I recently dropped my younger daughter off at a movie birthday party.  Many parents chose to stay with siblings.  My older daughter was at gymnastics so I decided to run errands instead.  When I told the mom I was leaving, she said, “I wish I was going shopping.”  I immediately felt the need to justify I was shopping for my family, “It’s only Trader Joes.”  This is one of the problems with parenting nowadays.  We can’t actually do something for ourselves.  What if I was going shopping for me?  Would that be so bad?

Unfortunately, the perception is if we’re not spending time serving our family then we’re not good parents.  This attitude contributes to the statistic that makes Schulte’s head spin, “In America, mothers today spend more time taking care of their children than mothers did in the 1960s, even though so many more are working, and working full-time, outside the home.”  How can that be?  Well, “Mothers have tripled the amount of time they spend in high-quality ‘interactive care,’ reading to and playing with their children.”

Another part of the problem is, as Shulte explains, “All those stolen glances at the smartphone, the bursts of addictive texting and e-mail checking at all hours with the iPhone, Android, or Blackberry by the bed, the constant connection…splinters the experiences of time into thousands of little pieces.  And living in an always-on technological haze leads to mental exhaustion.”  As a result, many people feel like they don’t have free time when in fact they do.  This is complicated, according to Schulte, because research shows, “What we think about ourselves and our lives is our reality.”

Sociologist John Robinson argues women have at least thirty hours of leisure time each week.  He explains, ‘It’s not as much as men, but women have more time than they did in the 1960s, even though more women are working outside the house.”  If your reaction is ‘Wait, that can’t be right?’  It was Schulte’s response, too.  However, once Robinson gives Schulte a definition of leisure, which includes everything from exercise to reading the newspaper, you understand where he’s coming from.  “If we don’t feel like we have leisure, Robinson maintains, it’s entirely our own fault.  Time is a smokescreen.  And it’s a convenient excuse.”  According to Robinson, “Saying ‘I don’t have free time,’ is just another way of saying, ‘I’d rather do something else.’”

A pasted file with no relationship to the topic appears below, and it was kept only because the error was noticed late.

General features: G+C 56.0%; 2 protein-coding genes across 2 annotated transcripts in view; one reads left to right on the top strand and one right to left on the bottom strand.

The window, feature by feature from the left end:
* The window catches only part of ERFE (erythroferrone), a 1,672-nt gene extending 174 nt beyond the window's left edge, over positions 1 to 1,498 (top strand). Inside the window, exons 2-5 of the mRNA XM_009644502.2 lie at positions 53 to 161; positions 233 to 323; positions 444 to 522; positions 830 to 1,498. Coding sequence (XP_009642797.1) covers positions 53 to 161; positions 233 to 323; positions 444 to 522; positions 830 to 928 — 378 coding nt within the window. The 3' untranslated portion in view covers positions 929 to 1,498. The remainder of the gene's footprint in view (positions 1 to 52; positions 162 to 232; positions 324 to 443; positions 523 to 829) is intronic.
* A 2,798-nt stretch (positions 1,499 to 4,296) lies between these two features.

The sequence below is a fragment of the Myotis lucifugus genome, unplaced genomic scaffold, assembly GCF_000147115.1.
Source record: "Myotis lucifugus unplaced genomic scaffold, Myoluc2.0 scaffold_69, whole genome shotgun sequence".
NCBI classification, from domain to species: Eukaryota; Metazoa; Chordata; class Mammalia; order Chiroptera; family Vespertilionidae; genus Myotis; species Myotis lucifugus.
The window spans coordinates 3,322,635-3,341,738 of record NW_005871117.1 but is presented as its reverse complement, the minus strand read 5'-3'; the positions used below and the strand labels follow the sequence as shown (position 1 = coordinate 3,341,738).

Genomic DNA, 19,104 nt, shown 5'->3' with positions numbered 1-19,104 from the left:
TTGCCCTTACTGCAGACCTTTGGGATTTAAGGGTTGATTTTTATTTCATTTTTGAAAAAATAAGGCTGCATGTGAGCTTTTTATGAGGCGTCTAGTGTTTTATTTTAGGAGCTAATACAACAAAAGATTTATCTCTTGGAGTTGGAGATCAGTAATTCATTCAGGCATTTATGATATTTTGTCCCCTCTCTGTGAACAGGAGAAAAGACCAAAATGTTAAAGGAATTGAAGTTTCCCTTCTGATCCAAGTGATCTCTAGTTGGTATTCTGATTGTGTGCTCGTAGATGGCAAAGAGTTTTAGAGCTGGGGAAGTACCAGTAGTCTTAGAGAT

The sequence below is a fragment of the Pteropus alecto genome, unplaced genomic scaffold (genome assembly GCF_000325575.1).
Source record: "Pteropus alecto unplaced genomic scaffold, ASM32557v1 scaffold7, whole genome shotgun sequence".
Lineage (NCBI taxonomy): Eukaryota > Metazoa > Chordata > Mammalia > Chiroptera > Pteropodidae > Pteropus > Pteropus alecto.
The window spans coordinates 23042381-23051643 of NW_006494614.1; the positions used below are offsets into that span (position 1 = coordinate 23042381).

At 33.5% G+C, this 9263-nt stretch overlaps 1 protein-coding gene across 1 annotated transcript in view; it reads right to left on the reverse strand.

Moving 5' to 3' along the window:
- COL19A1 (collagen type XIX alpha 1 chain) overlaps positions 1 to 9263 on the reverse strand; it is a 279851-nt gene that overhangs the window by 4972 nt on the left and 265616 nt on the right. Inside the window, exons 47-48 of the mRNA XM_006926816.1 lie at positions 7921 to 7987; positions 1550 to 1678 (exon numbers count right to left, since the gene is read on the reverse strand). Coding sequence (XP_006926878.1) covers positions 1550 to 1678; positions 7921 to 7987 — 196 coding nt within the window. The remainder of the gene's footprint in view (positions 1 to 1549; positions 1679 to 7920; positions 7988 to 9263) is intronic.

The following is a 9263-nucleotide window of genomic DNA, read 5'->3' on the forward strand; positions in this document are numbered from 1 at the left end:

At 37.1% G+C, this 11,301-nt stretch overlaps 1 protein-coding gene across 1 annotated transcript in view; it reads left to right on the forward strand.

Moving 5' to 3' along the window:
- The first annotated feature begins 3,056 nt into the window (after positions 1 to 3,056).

Still, there’s no denying that the modern American parent is busy and our society has done little to account for the changing needs of families.  Overwhelmed is filled with fascinating statistics about working parents and work schedules.  Apparently, “The United States ranks dead last in virtually every measure of family policy in the world.” While Schulte references some of the issues I learned about in Bringing Up Bebe by Pamela Druckerman, her comprehensive overview of America’s working families is eye-opening and definitely led me to agree with her conclusion.  Schulte argues, “The prevailing view [in America] seems to be: Why promote policies and change cultures to help mothers work if we aren’t so sure mothers should work at all?”

That’s one of the things I found so compelling about this book.  Schulte provides the cultural context for the ideal American worker, which isn’t a mother or father interested in spending time with their family, while also offering thorough examinations of other cultures, notably Denmark, where they have a much better handle on the work/life balance.  Guilt over having chosen to work – be it part-time or full-time – is simply not an issue for parents there.  As a result, according to the United Nations first ever World Happiness Report, Danish adults and children are both the happiest around.

Another reason for this is that Denmark doesn’t value of “face time” the way that American employers do.  They embrace the virtual elements technology affords us and focus on whether the job is done well, not where the job was done.  This is not the case in the United States, and Schulte explains, “Research shows that forcing long hours, face time for the sake of face time, and late nights actually kills creativity and good thinking, and the ensuing stress, anxiety, and depression eat up health-care budgets.”  Granted, Schulte acknowledges that Denmark is not a perfect society, but she does make it perfectly clear that valuing both the roles of women and men goes a long way in creating a functional and happy community.